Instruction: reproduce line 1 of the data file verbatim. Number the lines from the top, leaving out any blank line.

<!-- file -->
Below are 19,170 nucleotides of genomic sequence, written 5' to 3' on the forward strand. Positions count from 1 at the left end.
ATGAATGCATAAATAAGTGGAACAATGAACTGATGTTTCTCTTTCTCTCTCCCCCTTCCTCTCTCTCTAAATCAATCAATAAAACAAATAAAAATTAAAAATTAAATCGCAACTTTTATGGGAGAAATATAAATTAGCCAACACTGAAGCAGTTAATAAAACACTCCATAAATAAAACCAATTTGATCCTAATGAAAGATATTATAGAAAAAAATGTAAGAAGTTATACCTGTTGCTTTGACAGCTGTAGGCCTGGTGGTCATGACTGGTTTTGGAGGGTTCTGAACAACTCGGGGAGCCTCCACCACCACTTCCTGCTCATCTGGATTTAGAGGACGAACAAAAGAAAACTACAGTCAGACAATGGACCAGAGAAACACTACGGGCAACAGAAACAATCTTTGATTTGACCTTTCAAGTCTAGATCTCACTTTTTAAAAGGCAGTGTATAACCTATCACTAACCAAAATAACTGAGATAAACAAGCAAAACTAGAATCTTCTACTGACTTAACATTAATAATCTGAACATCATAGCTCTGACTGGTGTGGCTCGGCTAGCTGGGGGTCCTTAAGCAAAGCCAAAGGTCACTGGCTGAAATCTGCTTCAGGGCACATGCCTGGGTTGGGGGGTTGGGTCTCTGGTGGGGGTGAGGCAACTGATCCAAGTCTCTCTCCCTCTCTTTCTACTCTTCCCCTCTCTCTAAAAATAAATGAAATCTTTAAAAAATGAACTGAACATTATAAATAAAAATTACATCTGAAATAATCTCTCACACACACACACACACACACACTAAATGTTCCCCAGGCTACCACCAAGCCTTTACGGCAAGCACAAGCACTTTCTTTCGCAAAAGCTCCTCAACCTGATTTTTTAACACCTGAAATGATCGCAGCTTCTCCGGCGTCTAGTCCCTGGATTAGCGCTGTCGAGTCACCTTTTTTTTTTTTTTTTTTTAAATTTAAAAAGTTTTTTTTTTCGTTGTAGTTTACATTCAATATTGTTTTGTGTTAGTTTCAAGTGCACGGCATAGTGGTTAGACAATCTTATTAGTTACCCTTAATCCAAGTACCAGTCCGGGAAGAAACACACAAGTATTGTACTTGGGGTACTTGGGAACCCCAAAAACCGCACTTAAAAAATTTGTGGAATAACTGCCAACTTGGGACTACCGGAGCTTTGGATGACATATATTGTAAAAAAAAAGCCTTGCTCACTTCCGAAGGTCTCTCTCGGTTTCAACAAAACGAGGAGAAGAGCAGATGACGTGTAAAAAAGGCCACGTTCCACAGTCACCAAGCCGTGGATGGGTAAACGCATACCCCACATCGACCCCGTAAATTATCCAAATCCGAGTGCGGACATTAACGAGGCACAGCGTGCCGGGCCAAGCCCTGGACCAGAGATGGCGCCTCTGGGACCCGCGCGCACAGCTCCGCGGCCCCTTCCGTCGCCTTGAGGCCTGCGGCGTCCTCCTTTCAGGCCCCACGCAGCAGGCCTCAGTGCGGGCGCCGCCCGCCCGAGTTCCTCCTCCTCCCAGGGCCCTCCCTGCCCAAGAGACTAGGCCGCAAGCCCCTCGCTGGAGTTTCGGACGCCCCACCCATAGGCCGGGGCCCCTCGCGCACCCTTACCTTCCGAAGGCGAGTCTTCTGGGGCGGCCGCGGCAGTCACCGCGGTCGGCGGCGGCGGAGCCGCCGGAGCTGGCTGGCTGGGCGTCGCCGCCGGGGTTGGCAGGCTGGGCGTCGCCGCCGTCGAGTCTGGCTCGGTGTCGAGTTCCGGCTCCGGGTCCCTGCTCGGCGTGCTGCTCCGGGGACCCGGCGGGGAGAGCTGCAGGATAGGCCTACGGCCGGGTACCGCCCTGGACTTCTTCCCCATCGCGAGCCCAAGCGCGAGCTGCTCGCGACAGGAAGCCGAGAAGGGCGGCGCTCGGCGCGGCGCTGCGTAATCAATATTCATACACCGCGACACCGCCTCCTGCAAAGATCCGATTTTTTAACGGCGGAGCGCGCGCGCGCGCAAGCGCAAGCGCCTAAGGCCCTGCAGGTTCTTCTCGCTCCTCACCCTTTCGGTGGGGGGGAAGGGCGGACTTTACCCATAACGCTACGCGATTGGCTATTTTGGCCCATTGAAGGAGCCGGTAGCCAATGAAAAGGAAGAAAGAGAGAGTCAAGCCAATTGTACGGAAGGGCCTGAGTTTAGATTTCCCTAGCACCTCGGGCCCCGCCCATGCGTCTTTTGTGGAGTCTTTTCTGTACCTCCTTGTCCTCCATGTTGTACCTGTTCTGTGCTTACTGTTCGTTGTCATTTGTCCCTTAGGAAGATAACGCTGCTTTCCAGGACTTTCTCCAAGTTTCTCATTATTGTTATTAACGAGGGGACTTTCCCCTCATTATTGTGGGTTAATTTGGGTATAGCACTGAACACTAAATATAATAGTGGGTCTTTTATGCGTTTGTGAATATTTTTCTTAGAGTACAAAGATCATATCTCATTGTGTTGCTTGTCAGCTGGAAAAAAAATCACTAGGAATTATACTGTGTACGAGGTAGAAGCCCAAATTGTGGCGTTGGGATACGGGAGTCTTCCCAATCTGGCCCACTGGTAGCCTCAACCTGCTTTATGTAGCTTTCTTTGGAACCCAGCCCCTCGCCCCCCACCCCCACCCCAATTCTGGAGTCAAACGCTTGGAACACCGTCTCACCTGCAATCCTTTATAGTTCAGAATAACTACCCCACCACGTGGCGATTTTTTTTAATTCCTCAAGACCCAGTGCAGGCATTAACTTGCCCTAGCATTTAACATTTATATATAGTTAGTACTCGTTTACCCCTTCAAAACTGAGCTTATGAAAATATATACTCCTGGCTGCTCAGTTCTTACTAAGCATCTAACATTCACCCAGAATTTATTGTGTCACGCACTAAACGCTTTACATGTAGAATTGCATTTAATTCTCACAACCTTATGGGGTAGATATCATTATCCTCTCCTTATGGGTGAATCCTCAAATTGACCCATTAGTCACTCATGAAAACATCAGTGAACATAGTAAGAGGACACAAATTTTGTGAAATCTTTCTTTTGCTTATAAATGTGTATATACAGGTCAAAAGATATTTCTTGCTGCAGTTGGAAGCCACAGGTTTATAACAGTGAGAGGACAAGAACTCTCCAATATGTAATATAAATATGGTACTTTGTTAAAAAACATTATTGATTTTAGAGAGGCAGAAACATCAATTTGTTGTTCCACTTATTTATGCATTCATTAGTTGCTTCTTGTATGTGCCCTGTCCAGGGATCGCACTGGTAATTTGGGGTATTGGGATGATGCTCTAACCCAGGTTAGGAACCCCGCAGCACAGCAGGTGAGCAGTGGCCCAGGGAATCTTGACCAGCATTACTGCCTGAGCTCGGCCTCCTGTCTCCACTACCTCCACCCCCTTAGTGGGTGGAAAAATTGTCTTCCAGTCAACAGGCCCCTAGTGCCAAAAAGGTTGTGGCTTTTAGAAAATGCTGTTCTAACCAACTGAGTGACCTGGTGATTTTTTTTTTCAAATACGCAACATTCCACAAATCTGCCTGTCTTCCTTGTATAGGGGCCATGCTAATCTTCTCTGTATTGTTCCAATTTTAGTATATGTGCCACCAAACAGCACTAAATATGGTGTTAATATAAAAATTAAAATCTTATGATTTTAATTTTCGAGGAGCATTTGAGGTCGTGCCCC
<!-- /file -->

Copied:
Below are 19,170 nucleotides of genomic sequence, written 5' to 3' on the forward strand. Positions count from 1 at the left end.